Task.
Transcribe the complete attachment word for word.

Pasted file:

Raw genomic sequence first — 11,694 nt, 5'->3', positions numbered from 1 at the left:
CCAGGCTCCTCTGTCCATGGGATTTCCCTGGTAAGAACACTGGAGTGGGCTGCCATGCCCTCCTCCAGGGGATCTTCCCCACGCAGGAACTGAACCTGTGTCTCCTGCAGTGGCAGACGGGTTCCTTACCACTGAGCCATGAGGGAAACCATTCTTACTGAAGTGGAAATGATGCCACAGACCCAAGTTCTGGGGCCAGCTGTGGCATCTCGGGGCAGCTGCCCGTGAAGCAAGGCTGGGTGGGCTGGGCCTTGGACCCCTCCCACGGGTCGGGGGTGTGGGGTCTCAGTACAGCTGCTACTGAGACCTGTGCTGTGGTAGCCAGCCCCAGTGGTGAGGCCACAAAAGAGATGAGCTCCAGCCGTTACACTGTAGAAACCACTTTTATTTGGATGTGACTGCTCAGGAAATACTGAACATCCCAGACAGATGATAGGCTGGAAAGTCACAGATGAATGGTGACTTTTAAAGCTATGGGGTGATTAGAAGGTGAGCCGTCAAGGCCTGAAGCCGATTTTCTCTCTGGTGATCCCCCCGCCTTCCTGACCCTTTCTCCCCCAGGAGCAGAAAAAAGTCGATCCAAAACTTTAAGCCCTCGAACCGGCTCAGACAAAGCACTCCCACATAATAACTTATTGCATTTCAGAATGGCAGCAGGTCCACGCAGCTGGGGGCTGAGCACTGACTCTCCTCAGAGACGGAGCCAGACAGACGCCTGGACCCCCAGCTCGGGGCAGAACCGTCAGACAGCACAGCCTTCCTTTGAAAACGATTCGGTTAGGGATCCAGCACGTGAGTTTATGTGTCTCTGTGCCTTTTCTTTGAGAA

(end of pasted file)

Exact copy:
Raw genomic sequence first — 11,694 nt, 5'->3', positions numbered from 1 at the left:
CCAGGCTCCTCTGTCCATGGGATTTCCCTGGTAAGAACACTGGAGTGGGCTGCCATGCCCTCCTCCAGGGGATCTTCCCCACGCAGGAACTGAACCTGTGTCTCCTGCAGTGGCAGACGGGTTCCTTACCACTGAGCCATGAGGGAAACCATTCTTACTGAAGTGGAAATGATGCCACAGACCCAAGTTCTGGGGCCAGCTGTGGCATCTCGGGGCAGCTGCCCGTGAAGCAAGGCTGGGTGGGCTGGGCCTTGGACCCCTCCCACGGGTCGGGGGTGTGGGGTCTCAGTACAGCTGCTACTGAGACCTGTGCTGTGGTAGCCAGCCCCAGTGGTGAGGCCACAAAAGAGATGAGCTCCAGCCGTTACACTGTAGAAACCACTTTTATTTGGATGTGACTGCTCAGGAAATACTGAACATCCCAGACAGATGATAGGCTGGAAAGTCACAGATGAATGGTGACTTTTAAAGCTATGGGGTGATTAGAAGGTGAGCCGTCAAGGCCTGAAGCCGATTTTCTCTCTGGTGATCCCCCCGCCTTCCTGACCCTTTCTCCCCCAGGAGCAGAAAAAAGTCGATCCAAAACTTTAAGCCCTCGAACCGGCTCAGACAAAGCACTCCCACATAATAACTTATTGCATTTCAGAATGGCAGCAGGTCCACGCAGCTGGGGGCTGAGCACTGACTCTCCTCAGAGACGGAGCCAGACAGACGCCTGGACCCCCAGCTCGGGGCAGAACCGTCAGACAGCACAGCCTTCCTTTGAAAACGATTCGGTTAGGGATCCAGCACGTGAGTTTATGTGTCTCTGTGCCTTTTCTTTGAGAA